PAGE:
As a first-time founder and CEO, I’ve learned a lot over the years about how to work with and get the most out of 3Pillar Global’s board. I’ve also been fortunate to have phenomenal board members who’ve taken an interest in my growth as a leader and who’ve been willing to coach me on how to communicate more effectively with our board.
Assuming you have a board, it’s vital to make sure your board meetings are run well. After all, you’re presumably giving board members equity, direct compensation, or both. It only makes sense to be strategic about making the most of your time with your board since it will only happen a few times each year.
Run well, board meetings can spark lively debate, open your eyes to possibilities you may not have seen, and serve as an accelerator for your business. Run poorly, board meetings can spark dissension, raise questions about your credibility to lead, and create an untimely drag on your time, attention, and even your business.
These are five ways I consciously work to ensure that our board meetings not only run smoothly, but also help serve as a launch pad for our business.
Stay Connected to Board Members
I make it a priority to stay connected with each of our board members throughout the year. If your only contact with the board comes each quarter at the board meeting, it’s going to be tough to develop enough of a rapport that you can have open, honest, unvarnished conversations. I aspire to be in touch with each of our board members at least once a month, if not more frequently than that.
Get Purposeful about Outcomes
For each board meeting, I identify and share ahead of time a few key outcomes that we want to focus on as a company over the next several quarters. Sharing these outcomes ahead of time gives all our board members the chance to think beforehand about how we can drive these outcomes. Your board members aren’t living in the trenches of your business each and every day. Giving advance notice of the outcomes you’re seeking, in my experience, leads to much more robust conversations and, ultimately, far better outcomes than saving them for the board meeting.
Preview Hot Topics
As with the outcomes you’re seeking, sharing any hot potatoes ahead of time with your board will help the team explore potential solutions in your time together. It also minimizes the temptation for finger-pointing or turning the meeting into a trial by fire on a singular hot-button issue. If your revenue numbers are off, you’re losing key members of your executive team, or you’re anticipating other headwinds in your business, it’s best to share that news ahead of time rather than spring it during the meeting.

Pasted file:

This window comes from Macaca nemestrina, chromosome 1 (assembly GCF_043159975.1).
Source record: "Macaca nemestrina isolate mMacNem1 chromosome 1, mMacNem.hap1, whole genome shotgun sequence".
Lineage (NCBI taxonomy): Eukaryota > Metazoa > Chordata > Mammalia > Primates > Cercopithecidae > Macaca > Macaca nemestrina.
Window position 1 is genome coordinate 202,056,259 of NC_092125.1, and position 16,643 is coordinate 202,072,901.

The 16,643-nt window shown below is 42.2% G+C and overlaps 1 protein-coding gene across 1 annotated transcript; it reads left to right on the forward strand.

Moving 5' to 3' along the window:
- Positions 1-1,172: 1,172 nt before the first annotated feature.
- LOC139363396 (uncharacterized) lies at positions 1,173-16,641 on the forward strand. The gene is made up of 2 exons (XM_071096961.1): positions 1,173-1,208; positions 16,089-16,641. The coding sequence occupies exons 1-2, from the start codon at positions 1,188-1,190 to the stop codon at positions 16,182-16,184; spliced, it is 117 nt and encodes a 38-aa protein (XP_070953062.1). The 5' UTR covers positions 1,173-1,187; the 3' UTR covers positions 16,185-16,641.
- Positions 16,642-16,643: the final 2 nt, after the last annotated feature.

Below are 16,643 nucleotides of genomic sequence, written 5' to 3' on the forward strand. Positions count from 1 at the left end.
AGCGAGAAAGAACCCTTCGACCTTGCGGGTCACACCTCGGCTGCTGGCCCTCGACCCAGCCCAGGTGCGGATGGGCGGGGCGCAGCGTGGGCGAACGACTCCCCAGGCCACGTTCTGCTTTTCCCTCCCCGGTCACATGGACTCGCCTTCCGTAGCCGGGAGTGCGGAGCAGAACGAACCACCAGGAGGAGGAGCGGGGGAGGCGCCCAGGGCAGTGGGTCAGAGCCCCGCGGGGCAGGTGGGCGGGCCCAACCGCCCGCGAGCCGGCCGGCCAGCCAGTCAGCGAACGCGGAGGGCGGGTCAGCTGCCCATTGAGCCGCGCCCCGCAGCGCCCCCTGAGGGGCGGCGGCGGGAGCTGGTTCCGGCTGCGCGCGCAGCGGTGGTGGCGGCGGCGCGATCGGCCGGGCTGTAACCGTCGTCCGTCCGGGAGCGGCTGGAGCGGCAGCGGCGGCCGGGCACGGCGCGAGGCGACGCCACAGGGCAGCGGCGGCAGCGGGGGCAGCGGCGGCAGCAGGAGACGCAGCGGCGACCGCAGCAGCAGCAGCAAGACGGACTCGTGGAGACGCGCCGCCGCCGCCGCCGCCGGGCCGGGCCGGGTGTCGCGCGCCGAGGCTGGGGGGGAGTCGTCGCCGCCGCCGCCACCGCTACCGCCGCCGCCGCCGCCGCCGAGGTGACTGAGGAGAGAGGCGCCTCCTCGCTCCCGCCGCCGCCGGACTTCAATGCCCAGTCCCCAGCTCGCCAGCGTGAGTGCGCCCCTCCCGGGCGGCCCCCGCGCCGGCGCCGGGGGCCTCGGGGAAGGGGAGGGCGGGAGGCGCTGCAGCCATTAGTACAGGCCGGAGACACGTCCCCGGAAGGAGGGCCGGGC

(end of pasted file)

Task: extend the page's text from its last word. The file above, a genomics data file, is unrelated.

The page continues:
Your role as CEO isn’t to be the star of the show, or the person who gets all the credit, or the person who’s always the smartest one in the room. Your role is to be the best leader, team builder, and facilitator you can be. This extends to board meetings as well. I frequently delegate large portions of the board meeting to other members of our executive team. This isn’t because I’m shirking responsibility or because I don’t want to put in the work. Far from it. It’s because I really and truly believe in hiring people who are better than you are in their respective disciplines and then trusting them to take the ball and run with it. The board is much better off discussing our numbers from the previous quarter with our CFO than they are with me.
Come with the Right Mindset
Last but not least, you have to approach board meetings with the right mindset. This means being open to feedback, even if it’s difficult to hear, and being accepting of your board’s advice. You don’t have to blindly accept every bit of advice you get, but if you aren’t in the right mental space to be coachable and collegial, you’re simply wasting everyone’s time.
Wrapping it Up
I’ve said many times before that building a board in the early days of 3Pillar was one of the best decisions I ever made for our business. As the years have passed and our board has organically changed, it has continued to be a high-performing board that has helped to fuel our growth. I don’t think that could have been the case without taking a proactive, intentional approach to how I run our board meetings.
Stay tuned for my next post, in which I’ll cover how I prep for a board meeting as a board member.